Wednesday, May 18, 2011

The Gweilo Dojo: WHITE PHANTOM (1987)

The previously reviewed SAKURA KILLERS (1987) left me with such a warm ninja afterglow that I decided to see what else the filmmakers had done.  We describe that here as Video Junkie Side Effect # 36 – ninja nightmare.  This led me to SAKURA co-director Dusty Nelson’s WHITE PHANTOM and the VHS sleeve had all the 1980s trappings of a classic.  Ninja silhouette? Check.  White guy with sword? Check.  Odd subtitle? Check.  Semi-big star with their name in a box?  Check. Hold on a sec, what does that say there *looks closer* “and Bo Svenson as The Colonel.”  Holy crap!  Is this somehow related to Nelson’s SAKURA KILLERS where we got Chuck Conners as the Colonel?  I’ll have more thoughts on that later in the review.

WHITE PHANTOM opens with a group of camouflaged ninjas stealing a small case of plutonium from a transport vehicle in broad daylight in California.  We know this because of the huge close up on a California license plate.  It is a really intricate plan that involves pulling the hamburger-eating driver from the cab of the truck.  Back in his office in China (!), The Colonel (Svenson) receives word of the heist and the top suspect is the Sakura family (another carry over from SAKURA KILLERS, duh!). Selected for the job of locating this stolen nuke material is Mai Lin (Page Leong), an undercover agent/dancer who poses as a stripper.  Yes, she is the top choice and her first onscreen routine involves her stripping out of a ninja outfit (don’t’ get your hopes up as the film has no nudity).  Maybe she did this to please her boyfriend Hanzo (Jimmy Lee), a real-life ninja who is also the top son in the Sakura family.  What a coincidence!


Also in the crowd for this ninja strip-o-rama is Willi (Jay Roberts, Jr.), a drunken American playboy who is prone to playing the harmonica.  Is there any worse kind of person?  Willi also just happens to be a white ninja.  No, really, he dresses all in white whereas Hanzo is all in black.  Ah, the complex symbolism of a 1930s b-western. As Hanzo’s father, whose face is never shown, explains, the white ninjas are a “renegade clan whose only weakness is compassion.”  Anyway, Hanzo’s job is to sell off the plutonium but he bungles that because his girlfriend/spy Mai Lin tells the Colonel when and where the sale is going down (shocker: it is by the water at night).  Shoved into the film are random scenes of the white ninja taking out members of Hanzo’s crew.  Who on earth could this man be?  Naturally, Willi and Mai Lin begin to fall in love too.  Why? Because he is the film’s hero and she is a chick.  Duh!  But not before she berates him as “a drifter who spends his time playing basketball and sleeping with whores.”  Wait, did she just call him Dennis Rodman?  But when Mai Lin is killed onstage during a James Bond-esque strip routine by Hanzo, it is on.  After all, these lovebirds have known each other a full three or more days and slept together.  Is there any deeper love?  So Willi heads to the Sakura family mountaintop home to get his revenge.  Oh, and do something about that plutonium just sitting around.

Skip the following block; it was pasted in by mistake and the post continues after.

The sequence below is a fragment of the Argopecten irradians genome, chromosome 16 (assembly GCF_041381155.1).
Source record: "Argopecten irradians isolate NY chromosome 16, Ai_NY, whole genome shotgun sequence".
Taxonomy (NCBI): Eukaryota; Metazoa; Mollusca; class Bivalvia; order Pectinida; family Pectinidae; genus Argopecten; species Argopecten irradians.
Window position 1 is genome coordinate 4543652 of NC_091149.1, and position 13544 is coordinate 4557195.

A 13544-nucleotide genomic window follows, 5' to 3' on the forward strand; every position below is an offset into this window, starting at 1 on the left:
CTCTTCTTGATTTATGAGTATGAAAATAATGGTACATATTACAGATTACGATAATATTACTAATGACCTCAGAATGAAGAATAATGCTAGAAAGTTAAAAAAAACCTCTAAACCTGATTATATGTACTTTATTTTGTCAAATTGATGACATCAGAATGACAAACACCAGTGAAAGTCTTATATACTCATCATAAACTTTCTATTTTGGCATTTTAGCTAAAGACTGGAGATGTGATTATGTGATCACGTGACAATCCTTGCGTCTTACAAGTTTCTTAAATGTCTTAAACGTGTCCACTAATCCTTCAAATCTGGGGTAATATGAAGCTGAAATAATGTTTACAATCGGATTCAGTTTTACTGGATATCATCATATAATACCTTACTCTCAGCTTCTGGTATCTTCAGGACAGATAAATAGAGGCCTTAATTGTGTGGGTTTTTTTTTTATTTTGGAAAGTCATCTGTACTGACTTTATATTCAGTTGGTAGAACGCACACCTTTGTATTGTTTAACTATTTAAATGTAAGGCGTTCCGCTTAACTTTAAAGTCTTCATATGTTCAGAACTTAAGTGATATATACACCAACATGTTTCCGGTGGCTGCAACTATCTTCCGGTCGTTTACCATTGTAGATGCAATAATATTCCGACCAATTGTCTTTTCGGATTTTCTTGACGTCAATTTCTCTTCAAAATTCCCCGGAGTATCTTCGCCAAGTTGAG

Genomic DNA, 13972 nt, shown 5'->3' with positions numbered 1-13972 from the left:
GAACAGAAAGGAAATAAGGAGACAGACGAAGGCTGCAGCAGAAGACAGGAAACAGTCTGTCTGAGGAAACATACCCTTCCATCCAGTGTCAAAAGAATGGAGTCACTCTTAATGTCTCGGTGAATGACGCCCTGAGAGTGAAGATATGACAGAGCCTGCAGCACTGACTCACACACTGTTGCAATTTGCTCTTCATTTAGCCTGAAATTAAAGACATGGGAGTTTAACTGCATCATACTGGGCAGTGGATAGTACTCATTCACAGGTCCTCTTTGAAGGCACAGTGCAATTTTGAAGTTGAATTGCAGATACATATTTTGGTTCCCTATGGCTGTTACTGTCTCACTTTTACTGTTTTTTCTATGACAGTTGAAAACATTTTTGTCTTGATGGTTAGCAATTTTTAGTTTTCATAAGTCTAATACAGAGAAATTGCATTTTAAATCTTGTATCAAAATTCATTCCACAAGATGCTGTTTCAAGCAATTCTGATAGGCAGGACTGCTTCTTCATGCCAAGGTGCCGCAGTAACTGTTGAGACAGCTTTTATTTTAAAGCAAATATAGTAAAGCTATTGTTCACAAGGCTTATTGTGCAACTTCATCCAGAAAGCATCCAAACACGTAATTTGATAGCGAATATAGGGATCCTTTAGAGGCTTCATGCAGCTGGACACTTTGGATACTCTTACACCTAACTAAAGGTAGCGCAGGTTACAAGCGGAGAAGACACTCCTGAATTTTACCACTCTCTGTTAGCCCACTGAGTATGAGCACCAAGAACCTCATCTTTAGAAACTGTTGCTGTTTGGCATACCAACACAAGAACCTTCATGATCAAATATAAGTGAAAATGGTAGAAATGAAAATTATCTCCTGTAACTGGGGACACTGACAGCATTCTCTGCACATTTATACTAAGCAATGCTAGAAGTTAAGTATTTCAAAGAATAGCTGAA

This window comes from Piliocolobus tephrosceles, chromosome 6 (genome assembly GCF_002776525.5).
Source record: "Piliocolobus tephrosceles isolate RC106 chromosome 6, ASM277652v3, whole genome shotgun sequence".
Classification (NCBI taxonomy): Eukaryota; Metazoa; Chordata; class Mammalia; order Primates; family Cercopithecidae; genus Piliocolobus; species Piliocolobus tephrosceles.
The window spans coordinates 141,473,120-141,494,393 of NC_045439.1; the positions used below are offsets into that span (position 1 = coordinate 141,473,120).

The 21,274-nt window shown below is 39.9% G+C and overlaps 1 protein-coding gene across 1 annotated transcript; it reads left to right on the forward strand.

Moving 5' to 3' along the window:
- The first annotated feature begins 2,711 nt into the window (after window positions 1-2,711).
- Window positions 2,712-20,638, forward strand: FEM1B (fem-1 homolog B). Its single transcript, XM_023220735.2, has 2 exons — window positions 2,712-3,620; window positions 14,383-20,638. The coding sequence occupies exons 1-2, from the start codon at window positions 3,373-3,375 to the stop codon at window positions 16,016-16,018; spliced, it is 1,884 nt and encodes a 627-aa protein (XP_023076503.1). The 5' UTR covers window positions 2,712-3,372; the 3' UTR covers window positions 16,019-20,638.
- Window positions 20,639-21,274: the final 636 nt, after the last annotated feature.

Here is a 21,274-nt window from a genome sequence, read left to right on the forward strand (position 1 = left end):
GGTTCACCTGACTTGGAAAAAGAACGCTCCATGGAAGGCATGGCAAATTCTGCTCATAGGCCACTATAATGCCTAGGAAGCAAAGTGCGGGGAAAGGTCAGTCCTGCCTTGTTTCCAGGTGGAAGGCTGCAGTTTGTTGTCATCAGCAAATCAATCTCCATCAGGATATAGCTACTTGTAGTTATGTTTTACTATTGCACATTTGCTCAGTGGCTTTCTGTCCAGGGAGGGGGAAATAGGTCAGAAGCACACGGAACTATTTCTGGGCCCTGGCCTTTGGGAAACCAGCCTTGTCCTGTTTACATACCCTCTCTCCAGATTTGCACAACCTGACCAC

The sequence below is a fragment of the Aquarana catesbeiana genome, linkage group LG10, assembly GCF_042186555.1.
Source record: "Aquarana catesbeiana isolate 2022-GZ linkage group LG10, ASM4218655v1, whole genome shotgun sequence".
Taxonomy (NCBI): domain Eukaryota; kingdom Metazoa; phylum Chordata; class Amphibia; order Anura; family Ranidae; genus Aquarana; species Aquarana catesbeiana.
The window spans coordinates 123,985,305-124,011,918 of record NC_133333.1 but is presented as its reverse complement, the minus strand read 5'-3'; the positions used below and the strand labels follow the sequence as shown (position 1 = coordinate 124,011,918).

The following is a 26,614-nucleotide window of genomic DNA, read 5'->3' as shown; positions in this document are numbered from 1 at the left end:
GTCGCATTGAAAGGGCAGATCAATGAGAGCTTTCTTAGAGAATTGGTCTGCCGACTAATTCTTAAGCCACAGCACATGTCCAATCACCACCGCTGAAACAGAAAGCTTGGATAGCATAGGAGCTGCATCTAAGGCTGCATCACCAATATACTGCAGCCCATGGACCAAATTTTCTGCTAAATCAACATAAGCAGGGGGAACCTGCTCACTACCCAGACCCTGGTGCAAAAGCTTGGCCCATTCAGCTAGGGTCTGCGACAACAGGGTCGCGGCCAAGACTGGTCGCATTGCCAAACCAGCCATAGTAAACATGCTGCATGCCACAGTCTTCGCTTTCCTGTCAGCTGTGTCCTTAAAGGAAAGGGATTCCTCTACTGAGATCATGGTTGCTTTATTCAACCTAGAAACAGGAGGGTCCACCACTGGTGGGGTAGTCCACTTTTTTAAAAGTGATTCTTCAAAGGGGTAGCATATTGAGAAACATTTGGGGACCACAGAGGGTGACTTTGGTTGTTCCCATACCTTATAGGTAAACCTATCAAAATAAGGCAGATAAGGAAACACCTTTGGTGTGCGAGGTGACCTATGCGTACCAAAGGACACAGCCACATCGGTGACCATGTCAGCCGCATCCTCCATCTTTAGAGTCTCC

Sorry if I accidentally made this sound entertaining, because it is not and the film definitely doesn’t reach the dizzying heights of SAKURA KILLERS.  Nelson, who I believe only helmed the US shot stuff in SAKURA, places his ninja action in China.  So, yes, they are getting their ninja action even further away from Japan than SAKURA’s Taiwan location. Hey, what do Americans know about ninjas other than they are from Asia, right?  Now having a harmonica blowing white guy as your lead is dubious enough, but Nelson ups the annoyance factor by having Willi be a totally unlikable putz.  His second scene has him cavorting with two prostitutes while drunk and wearing panties on his head, neck and biceps. Do I need to say more? They also include harmonica stings any time the white ninja zips across the screen.  The fights are also nothing to be proud of and lack that distinct craziness offered in SAKURA.

Of course, these are filmmakers who, for no real reason, were averse to having their titles have anything to do with ninjas.  You know, ninjas, the most popular martial arts movie phenomenon of the 1980s.  The word “ninja” in a title would have more teen boys yelling “sold!” than an auctioneer at Sotheby’s during a Picasso sale.  WHITE PHANTOM? What the hell is that?  If you want your title to jump off the shelves into 13-year-old boys’ hands, you call your damn film WHITE NINJA! WHITE PHANTOM makes me think of that 1970s TV basketball TV series THE WHITE SHADOW.   At least the filmmakers stayed consistent when it came to offering military authority figures (The Colonel).

Now, that leads me into my SAKURA KILLERS/WHITE PHANTOM same universe theory.  I burst out laughing at the opening credit of “and Bo Svenson as The Colonel” and the villains once again being the Sakura family.  Hell, they even have the same logo for the gang in both films.  The big question is – which came first as both films were released in 1987? After watching both, I would like to believe that WHITE PHANTOM features the adventures of the young Colonel where he first encounters the Sakura family; SAKURA KILLERS features the older Colonel living up his life in semi-retirement on his ranch back in the USA.  Hey, this line of thinking even fills in the SAKURA plot hole of why ninjas are even attacking the Colonel in the opening.  It all makes sense now – WHITE ended with the Sakura head family getting away and vowing his revenge; so SAKURA opens with them trying to get their payback on the man who shot their master in the arm.  Makes perfect sense!  Oh Jesus, did I just waste several brain cells inventing what basically amounts to Sakura family fan fiction?  Stop me before I show up at Comic-Con dressed as the white ninja with my harmonica.

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